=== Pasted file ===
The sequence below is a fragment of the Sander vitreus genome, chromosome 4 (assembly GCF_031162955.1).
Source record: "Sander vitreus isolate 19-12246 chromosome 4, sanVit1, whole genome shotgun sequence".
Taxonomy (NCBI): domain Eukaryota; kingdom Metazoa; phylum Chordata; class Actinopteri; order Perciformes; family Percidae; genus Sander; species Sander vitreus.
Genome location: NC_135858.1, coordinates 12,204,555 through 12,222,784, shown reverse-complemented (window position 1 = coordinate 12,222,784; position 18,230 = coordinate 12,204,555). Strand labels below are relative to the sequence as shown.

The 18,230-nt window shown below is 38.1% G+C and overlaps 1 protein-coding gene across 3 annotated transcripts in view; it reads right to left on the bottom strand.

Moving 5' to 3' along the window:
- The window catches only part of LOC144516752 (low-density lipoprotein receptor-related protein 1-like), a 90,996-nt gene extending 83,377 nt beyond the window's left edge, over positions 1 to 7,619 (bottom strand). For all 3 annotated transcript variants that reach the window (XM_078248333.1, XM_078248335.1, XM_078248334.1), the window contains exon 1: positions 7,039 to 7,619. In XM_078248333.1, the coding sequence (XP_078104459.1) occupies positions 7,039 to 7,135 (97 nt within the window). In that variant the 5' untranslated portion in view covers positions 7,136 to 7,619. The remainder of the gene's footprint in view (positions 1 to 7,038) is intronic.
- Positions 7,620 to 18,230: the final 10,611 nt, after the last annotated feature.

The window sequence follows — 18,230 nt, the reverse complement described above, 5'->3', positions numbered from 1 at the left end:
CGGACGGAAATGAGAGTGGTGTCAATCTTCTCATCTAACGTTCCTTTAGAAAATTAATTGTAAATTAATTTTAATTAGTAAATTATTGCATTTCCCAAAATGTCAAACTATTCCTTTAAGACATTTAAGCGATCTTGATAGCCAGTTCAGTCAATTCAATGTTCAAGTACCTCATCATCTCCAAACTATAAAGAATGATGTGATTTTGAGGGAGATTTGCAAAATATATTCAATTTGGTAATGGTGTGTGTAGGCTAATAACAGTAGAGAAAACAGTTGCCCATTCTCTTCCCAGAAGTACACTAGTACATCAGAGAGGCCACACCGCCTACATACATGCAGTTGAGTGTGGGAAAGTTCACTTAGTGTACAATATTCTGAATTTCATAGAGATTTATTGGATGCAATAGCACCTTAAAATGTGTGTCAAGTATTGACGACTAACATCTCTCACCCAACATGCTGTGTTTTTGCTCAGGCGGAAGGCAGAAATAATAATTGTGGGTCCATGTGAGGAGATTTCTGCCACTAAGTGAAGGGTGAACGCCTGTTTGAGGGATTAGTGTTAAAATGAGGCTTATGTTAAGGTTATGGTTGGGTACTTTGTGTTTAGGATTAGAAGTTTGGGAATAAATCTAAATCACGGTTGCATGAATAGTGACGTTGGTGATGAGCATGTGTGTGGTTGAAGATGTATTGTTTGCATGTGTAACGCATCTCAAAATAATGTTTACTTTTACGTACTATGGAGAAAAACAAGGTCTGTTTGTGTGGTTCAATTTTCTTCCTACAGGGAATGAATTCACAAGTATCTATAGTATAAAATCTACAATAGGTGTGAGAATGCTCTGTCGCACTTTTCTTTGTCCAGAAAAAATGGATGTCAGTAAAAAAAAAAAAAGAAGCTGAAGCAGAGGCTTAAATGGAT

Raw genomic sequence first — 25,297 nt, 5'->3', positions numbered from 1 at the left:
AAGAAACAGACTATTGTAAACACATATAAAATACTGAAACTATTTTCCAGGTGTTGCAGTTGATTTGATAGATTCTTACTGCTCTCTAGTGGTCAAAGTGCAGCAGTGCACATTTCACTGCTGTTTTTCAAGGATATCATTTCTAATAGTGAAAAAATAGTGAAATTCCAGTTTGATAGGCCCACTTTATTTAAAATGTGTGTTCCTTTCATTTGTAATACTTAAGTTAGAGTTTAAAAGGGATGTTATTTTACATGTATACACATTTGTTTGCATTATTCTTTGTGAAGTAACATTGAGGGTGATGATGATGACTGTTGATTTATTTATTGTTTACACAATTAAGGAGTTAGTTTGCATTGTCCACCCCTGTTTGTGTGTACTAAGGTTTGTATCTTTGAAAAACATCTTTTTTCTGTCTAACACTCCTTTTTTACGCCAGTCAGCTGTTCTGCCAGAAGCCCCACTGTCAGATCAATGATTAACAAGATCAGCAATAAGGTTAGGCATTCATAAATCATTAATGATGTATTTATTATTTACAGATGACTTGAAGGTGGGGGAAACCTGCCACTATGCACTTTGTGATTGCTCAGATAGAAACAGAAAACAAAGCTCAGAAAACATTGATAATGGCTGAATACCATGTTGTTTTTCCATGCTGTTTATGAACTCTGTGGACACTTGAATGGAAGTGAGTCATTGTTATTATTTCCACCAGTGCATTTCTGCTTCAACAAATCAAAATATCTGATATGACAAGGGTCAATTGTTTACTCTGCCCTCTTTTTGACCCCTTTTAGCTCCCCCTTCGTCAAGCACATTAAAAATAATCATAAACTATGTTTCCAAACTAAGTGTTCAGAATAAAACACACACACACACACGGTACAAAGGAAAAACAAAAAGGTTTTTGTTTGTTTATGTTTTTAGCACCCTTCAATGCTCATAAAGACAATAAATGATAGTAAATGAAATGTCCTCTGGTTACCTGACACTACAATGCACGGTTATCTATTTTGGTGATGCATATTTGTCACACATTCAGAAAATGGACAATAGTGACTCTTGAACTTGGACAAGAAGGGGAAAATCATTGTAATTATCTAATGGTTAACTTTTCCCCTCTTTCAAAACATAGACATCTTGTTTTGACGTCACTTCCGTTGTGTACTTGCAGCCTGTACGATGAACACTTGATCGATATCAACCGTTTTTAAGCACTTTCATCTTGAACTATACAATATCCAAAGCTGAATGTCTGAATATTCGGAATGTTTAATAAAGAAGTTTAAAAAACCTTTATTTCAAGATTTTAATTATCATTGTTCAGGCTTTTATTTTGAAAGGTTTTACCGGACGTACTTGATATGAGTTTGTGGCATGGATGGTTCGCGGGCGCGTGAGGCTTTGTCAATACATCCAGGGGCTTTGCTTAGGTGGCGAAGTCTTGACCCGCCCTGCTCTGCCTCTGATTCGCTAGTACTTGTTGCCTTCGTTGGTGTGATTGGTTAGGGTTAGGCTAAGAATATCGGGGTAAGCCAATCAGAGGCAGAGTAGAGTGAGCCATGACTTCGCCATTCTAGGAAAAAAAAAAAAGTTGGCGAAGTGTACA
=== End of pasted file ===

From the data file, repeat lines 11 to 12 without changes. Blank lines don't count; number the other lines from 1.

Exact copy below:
Raw genomic sequence first — 25,297 nt, 5'->3', positions numbered from 1 at the left:
AAGAAACAGACTATTGTAAACACATATAAAATACTGAAACTATTTTCCAGGTGTTGCAGTTGATTTGATAGATTCTTACTGCTCTCTAGTGGTCAAAGTGCAGCAGTGCACATTTCACTGCTGTTTTTCAAGGATATCATTTCTAATAGTGAAAAAATAGTGAAATTCCAGTTTGATAGGCCCACTTTATTTAAAATGTGTGTTCCTTTCATTTGTAATACTTAAGTTAGAGTTTAAAAGGGATGTTATTTTACATGTATACACATTTGTTTGCATTATTCTTTGTGAAGTAACATTGAGGGTGATGATGATGACTGTTGATTTATTTATTGTTTACACAATTAAGGAGTTAGTTTGCATTGTCCACCCCTGTTTGTGTGTACTAAGGTTTGTATCTTTGAAAAACATCTTTTTTCTGTCTAACACTCCTTTTTTACGCCAGTCAGCTGTTCTGCCAGAAGCCCCACTGTCAGATCAATGATTAACAAGATCAGCAATAAGGTTAGGCATTCATAAATCATTAATGATGTATTTATTATTTACAGATGACTTGAAGGTGGGGGAAACCTGCCACTATGCACTTTGTGATTGCTCAGATAGAAACAGAAAACAAAGCTCAGAAAACATTGATAATGGCTGAATACCATGTTGTTTTTCCATGCTGTTTATGAACTCTGTGGACACTTGAATGGAAGTGAGTCATTGTTATTATTTCCACCAGTGCATTTCTGCTTCAACAAATCAAAATATCTGATATGACAAGGGTCAATTGTTTACTCTGCCCTCTTTTTGACCCCTTTTAGCTCCCCCTTCGTCAAGCACATTAAAAATAATCATAAACTATGTTTCCAAACTAAGTGTTCAGAATAAAACACACACACACACACGGTACAAAGGAAAAACAAAAAGGTTTTTGTTTGTTTATGTTTTTAGCACCCTTCAATGCTCATAAAGACAATAAATGATAGTAAATGAAATGTCCTCTGGTTACCTGACACTACAATGCACGGTTATCTATTTTGGTGATGCATATTTGTCACACATTCAGAAAATGGACAATAGTGACTCTTGAACTTGGACAAGAAGGGGAAAATCATTGTAATTATCTAATGGTTAACTTTTCCCCTCTTTCAAAACATAGACATCTTGTTTTGACGTCACTTCCGTTGTGTACTTGCAGCCTGTACGATGAACACTTGATCGATATCAACCGTTTTTAAGCACTTTCATCTTGAACTATACAATATCCAAAGCTGAATGTCTGAATATTCGGAATGTTTAATAAAGAAGTTTAAAAAACCTTTATTTCAAGATTTTAATTATCATTGTTCAGGCTTTTATTTTGAAAGGTTTTACCGGACGTACTTGATATGAGTTTGTGGCATGGATGGTTCGCGGGCGCGTGAGGCTTTGTCAATACATCCAGGGGCTTTGCTTAGGTGGCGAAGTCTTGACCCGCCCTGCTCTGCCTCTGATTCGCTAGTACTTGTTGCCTTCGTTGGTGTGATTGGTTAGGGTTAGGCTAAGAATATCGGGGTAAGCCAATCAGAGGCAGAGTAGAGTGAGCCATGACTTCGCCATTCTAGGAAAAAAAAAAAAGTTGGCGAAGTGTACA